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It’s Vacation Time
October 2006

HR Mastery Groups

In the September issue, I introduced the HR Mastery Groups that I’m forming in partnership with the Stanton Group.

If you’re looking for an opportunity to meet monthly with other HR professionals or other individuals with HR responsibilities, this may be a perfect opportunity for you.

I’m creating groups of 10-15 to meet for 2 hours for 12 consecutive months.

The groups will be formed based on common demographics.

For example, we’re forming groups for medium size employers with full-time HR professionals as well as groups for small employers where HR is only part of their responsibilities.

We’re also forming a group for Veterinary practices (practice/office managers, owners, etc.)

Each group will meet 2 hours per month, with the first hour focused on helping solve each other’s HR questions and issues.

The second hour will be topic specific, with the year’s topics being selected and designed by each group, so you get to design your learning experience.

If you’re interested in participating or learning more about how an HR Mastery Group will work for you, call me at 952-996-0975 or email me at


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Paying Vacation:
An Employer’s Obligation

I’ve been struggling internally with the recent onslaught of news from various Minnesota law firms and HR resources regarding the handling of vacation pay at termination of employment.

In a nutshell, in August 2006 the MN Court of Appeals ruled that employers must pay employees all of their earned but unused vacation when their employment terminates. Many employee handbooks, including some I’ve written, have clauses in them that deny vacation payouts to employees who are terminated due to policy violations or who fail to provide adequate notice of their resignation.

According to the Court, earned vacation is considered wages and must be paid out at termination. So, our handbooks need to reflect this ruling.

I still recall the client who called me while standing next to a handcuffed employee who was apprehended by the police for stealing company merchandise. He called me to inquire whether he was obligated to pay the individual for unused vacation. Today’s answer is yes.

Review your employee handbook to see how you’re handling vacation pay at termination and make sure it complies as stated above. Delete any reference to withholding vacation at termination.

This ruling raises many other vacation pay issues that are not yet defined. Should this case be appealed to the MN Supreme Court, there may be further defining of vacation handling that we’ll have to adjust to. Some of the unanswered questions that affect us include: Does this nullify our right to have use-or-lose vacation carryover provisions? How does this apply to PTO payouts, since some employers only pay out a portion of PTO since sick time is included?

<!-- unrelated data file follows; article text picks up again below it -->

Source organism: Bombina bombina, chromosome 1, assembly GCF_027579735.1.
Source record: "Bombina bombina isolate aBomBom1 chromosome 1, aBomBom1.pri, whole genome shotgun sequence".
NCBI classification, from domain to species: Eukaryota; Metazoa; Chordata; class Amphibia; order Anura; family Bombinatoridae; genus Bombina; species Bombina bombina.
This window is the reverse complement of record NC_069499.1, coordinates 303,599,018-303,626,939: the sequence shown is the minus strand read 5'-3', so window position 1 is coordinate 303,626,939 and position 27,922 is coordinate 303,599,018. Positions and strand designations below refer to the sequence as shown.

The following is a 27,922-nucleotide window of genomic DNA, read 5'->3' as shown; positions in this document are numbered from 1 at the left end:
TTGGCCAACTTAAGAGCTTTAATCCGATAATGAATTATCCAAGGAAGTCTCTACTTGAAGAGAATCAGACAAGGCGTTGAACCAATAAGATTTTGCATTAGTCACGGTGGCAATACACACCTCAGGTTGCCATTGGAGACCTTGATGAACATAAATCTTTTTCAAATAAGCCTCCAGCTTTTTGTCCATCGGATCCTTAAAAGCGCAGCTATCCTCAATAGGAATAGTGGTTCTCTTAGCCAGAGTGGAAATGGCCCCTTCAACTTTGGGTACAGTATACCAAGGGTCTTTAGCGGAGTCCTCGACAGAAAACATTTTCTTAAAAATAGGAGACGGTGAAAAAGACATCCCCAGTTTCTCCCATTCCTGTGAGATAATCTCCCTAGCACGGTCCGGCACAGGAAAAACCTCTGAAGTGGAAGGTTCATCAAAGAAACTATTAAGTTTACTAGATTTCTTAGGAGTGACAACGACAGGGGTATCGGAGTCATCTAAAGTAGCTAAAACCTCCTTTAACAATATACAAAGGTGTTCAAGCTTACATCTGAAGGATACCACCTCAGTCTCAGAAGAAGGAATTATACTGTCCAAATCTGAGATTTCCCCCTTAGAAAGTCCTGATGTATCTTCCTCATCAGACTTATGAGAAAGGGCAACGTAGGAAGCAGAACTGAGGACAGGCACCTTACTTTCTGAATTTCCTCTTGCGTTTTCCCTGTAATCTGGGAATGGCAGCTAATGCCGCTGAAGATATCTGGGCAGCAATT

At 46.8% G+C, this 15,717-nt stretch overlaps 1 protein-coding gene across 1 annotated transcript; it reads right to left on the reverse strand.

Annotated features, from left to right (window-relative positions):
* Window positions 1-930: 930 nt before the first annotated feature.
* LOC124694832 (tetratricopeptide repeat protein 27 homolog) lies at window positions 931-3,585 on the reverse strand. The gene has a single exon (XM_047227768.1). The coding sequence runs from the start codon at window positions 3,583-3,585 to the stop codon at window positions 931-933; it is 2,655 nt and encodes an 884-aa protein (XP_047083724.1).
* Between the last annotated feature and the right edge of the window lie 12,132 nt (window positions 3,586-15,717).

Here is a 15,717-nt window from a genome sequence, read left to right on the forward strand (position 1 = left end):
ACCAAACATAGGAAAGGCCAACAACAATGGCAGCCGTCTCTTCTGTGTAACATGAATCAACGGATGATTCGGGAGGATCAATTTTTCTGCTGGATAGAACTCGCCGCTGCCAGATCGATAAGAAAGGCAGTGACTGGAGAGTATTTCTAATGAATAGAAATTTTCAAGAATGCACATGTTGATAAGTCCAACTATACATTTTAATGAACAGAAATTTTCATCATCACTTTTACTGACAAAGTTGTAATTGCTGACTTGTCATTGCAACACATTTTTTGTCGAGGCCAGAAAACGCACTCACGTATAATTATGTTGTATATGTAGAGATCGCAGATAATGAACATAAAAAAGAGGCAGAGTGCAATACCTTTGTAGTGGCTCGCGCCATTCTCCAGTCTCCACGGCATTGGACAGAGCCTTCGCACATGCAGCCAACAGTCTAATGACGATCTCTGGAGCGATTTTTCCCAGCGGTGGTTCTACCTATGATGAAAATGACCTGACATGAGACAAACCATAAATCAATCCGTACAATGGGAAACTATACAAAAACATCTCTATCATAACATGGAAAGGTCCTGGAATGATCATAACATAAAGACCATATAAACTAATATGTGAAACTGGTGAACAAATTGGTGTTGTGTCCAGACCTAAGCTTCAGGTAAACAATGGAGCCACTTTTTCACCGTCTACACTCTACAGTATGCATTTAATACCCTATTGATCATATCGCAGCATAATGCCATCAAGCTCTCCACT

Since there are no new rulings on these and other related time off questions, I would keep the remainder of your policies intact. But watch for future rulings. You never know what’s going to change next.

Copyright (c) 2006 Arlene Vernon, HRx, Inc.

Planning Your Vacation

Well, not really your vacation, but your vacation policy. Since you’re already reviewing your vacation policy, I suggest analyzing it in several other ways.

First, determinewhether your vacation policy is competitive. Many larger employers start employee accruals at 3 weeks per year. This is becoming the new base for time off and makes you more competitive especially when attracting seasoned employees to the workplace.

If you’re a smaller employer, 2 weeks per year of vacation is more common. Although some of you are still at one week per year, place yourself in the employee’s shoes of only getting 5 days off in 52 weeks. And those of you who have employees wait 12 months until their vacation kicks in, you’re only granting 5 days off in 2 years.

If you’re working in a non-profit organization, you may be offering more generous time off packages in exchange for potentially lower wages. I recommend that you look at the total time off your organization grants including sick days and holidays. Then compare these to the total number of days worked per year and recalculate salary. Make sure you’ve not created an overcompensation of employees.

Regarding the recent ruling, review your policy to see whether accruing on a monthly basis is the best option for you. I tend to prefer granting vacation in lump sum amounts rather than accruals. For example, you might provide 1 week of vacation at 6 months of employment and 2 weeks on each subsequent anniversary from hire. Under this scenario an employee quitting in month 5 receives no payout of vacation. Creating a similar formula may help you better manage your obligation to pay out vacation at termination.

Well, it’s all food for thought. If I can help you with this or any other HR issue you may be facing, feel free to give me a call!

Copyright (c) 2006 Arlene Vernon, HRx, Inc.

About Arlene Vernon

Arlene Vernon, PHR, partners with small businesses as their Human Resource Xpert to create their HR systems and solve their HR problems.

If you have gaps in your HR operation, have an employee problem to solve, or want to enhance your managers’ skills, call Arlene today. Learn
how HRx can save you time and help you avoid costly HR mistakes. HRx, Inc., 574 Prairie Center Drive #135/285, Eden Prairie, MN 55344, 952-996-0975,

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